President Barack Obama on Tuesday commuted the sentences of 79 more individuals who he determined were serving “harsh” sentences under “outdated” laws.
The adjustments are the latest of more than 1,000 that Obama has issued during his presidency, mostly for low-level drug offenses. The president has commuted select criminal sentences and granted clemencies at a rapid pace, aiming to make a statement about the need for a comprehensive criminal justice overhaul, although prospects for such legislation are highly unlikely during his remaining time.
All of the sentences he shortened on Tuesday were for drug-related offenses.
“At the heart of America is the idea that we're all imperfect. We all make mistakes. We have to take responsibility and learn from those mistakes,” Obama said in a written statement. “And we as a society have to make sure that people who do take responsibility for their mistakes are able to earn a second chance to contribute to our communities and our country.
“It's the right thing to do. It's the smart thing to do,” he added. “Now it’s up to good minds on both sides of the aisle to come together to restore fairness in our criminal justice system, use our tax dollars more effectively and give second chances to those who have earned them.”
Deputy Attorney General Sally Yates told reporters that governments at any level that keep people incarcerated for long periods of time for minor crimes waste taxpayer resources and divert funds from other purposes.
Sources in the criminal justice policy realm have said for months that they expect Obama to shorten even more sentences during his final months in the White House.
Justice Department officials are preparing additional petitions for Obama to review in his final weeks in office and expect that he will issue more drug-related sentence commutations, Yates told reporters on a conference call. White House officials on the same call said they have yet to get a clear read on whether the Trump administration will continue the trend.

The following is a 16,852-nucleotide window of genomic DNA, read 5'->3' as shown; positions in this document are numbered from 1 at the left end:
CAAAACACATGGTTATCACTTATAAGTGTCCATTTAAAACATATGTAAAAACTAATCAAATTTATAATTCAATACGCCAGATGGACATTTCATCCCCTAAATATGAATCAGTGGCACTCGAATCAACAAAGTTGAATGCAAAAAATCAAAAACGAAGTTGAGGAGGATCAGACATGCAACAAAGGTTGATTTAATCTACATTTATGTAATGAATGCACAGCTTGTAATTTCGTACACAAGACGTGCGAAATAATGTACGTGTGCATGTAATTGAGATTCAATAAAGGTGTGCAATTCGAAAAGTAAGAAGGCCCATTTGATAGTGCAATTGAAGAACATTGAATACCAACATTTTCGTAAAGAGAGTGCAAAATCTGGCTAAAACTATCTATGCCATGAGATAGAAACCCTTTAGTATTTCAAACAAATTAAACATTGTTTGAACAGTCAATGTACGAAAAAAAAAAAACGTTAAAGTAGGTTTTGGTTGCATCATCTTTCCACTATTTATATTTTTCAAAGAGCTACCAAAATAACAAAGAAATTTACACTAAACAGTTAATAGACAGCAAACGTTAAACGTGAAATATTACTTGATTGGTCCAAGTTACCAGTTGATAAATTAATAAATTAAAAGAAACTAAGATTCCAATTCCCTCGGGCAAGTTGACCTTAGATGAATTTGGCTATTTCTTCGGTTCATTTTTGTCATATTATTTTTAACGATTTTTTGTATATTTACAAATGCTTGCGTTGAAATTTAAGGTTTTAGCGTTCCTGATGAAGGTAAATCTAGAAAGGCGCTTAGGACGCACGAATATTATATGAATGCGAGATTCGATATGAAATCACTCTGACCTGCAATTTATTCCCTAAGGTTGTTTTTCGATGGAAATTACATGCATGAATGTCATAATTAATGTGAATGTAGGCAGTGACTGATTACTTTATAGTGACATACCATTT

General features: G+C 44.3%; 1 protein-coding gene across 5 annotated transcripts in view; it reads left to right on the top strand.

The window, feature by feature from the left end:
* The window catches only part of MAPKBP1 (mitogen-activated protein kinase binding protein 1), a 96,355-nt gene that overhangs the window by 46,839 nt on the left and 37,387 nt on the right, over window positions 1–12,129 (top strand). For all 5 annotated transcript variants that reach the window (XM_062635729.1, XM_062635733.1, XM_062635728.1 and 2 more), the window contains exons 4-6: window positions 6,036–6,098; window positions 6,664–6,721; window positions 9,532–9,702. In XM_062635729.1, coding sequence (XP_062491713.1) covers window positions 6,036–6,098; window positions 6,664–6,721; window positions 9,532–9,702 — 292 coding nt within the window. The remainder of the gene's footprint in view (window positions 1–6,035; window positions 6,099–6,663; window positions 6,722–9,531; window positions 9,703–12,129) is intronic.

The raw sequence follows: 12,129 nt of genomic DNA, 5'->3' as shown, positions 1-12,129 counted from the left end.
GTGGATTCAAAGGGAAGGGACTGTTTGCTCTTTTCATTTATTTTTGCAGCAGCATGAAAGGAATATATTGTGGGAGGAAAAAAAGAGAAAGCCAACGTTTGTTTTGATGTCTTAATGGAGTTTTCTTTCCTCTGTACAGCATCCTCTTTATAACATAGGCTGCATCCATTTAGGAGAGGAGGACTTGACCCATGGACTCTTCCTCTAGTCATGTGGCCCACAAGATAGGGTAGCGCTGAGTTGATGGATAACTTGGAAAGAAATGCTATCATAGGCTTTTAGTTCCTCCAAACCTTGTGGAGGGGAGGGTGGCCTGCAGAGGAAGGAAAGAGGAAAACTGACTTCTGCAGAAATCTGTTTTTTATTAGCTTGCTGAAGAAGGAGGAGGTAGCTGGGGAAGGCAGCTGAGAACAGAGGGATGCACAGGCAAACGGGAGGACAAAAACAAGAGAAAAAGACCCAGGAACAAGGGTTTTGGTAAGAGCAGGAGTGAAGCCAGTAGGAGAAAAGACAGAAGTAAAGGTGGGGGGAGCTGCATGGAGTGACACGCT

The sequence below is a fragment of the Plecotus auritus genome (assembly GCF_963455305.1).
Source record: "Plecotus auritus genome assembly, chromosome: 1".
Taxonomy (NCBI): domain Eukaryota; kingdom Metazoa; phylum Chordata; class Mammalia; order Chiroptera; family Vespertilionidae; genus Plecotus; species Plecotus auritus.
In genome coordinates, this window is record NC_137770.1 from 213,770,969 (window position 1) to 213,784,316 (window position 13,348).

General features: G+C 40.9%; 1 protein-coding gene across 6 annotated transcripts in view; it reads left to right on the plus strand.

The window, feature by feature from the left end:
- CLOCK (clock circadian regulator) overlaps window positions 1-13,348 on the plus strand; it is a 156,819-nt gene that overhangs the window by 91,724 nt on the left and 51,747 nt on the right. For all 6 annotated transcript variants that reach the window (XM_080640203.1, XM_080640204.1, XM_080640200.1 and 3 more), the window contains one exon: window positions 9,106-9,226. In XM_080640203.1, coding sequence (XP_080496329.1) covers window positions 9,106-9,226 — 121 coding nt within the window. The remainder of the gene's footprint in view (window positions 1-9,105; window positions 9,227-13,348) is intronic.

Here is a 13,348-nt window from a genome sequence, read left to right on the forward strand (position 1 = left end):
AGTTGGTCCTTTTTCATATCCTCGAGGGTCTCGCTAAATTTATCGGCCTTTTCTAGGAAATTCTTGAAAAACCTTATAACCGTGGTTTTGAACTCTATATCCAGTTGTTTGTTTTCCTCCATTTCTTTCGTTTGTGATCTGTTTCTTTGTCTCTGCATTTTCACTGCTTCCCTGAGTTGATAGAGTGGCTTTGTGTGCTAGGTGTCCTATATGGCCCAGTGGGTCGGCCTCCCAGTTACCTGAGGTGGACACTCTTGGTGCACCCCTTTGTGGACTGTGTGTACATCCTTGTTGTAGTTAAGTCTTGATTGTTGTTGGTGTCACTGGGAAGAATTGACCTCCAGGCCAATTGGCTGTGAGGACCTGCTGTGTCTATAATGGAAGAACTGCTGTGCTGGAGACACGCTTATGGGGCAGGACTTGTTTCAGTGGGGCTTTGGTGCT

Trump ran, in part, as a law-and-order candidate, vowing to bring stability to what he told voters were America’s crime-riddled and dangerous inner cities and suburban streets.
Obama has “done many more commutations than any other president, and I would expect that to continue,” Mark Holden, general counsel of Koch Industries, which is pushing for criminal justice changes, told CQ Roll Call earlier this year.
Justice Department data shows Obama has far outpaced modern presidents, with no one other than Lyndon B. Johnson issuing more than 100.
The White House profiled a woman named Ramona Brant, who was sentenced to life in prison on her first offense, which she described in a YouTube video released by the White House as being tied to her then-boyfriend’s involvement with drugs.
When her boyfriend declined a plea agreement, law enforcement officials indicted her — but told her lawyer she would not serve jail time. When she showed up to court, her lawyer informed her things had changed.
“There’s a lot of women in prison who are there because of their association with [a] man, not necessarily that they were involved,” Brant said. “But the knowing is what makes us guilty.”
In a Facebook post shared with reporters but not yet posted on his official page, Obama wrote that “Ramona’s story should serve as a reminder to all of us that we need to reform the sentencing laws for drug crimes in this country.”
He continued, “It makes no sense for a nonviolent drug offender to be serving decades, or sometimes life, in prison. That’s not serving taxpayers, and it’s not serving the public safety. Instead, it burdens our already overcrowded prisons. And it hurts families like Ramona’s.”